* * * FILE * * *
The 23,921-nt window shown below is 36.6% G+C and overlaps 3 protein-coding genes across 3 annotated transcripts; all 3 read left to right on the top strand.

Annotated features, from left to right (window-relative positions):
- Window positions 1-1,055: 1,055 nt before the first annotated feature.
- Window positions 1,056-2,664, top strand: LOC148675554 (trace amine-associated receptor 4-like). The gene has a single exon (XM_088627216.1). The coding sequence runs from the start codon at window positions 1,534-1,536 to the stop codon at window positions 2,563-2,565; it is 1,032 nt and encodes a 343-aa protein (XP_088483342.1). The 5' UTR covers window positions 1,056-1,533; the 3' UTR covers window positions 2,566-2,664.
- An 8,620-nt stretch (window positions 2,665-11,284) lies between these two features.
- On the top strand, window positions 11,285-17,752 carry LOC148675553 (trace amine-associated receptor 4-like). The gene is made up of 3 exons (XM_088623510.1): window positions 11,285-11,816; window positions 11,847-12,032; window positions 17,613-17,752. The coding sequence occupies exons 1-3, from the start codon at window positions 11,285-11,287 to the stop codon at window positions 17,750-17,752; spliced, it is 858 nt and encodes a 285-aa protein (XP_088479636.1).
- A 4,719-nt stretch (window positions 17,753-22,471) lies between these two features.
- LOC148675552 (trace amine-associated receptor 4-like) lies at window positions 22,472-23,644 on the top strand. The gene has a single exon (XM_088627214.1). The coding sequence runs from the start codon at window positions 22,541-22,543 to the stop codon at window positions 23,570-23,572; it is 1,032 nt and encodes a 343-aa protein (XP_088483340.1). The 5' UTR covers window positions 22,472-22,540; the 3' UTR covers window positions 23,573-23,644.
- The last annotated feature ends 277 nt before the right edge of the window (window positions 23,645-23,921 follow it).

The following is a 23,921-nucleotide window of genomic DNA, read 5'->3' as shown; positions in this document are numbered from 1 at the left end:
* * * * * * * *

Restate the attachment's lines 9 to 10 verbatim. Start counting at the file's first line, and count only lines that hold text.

- The last annotated feature ends 277 nt before the right edge of the window (window positions 23,645-23,921 follow it).

The following is a 23,921-nucleotide window of genomic DNA, read 5'->3' as shown; positions in this document are numbered from 1 at the left end: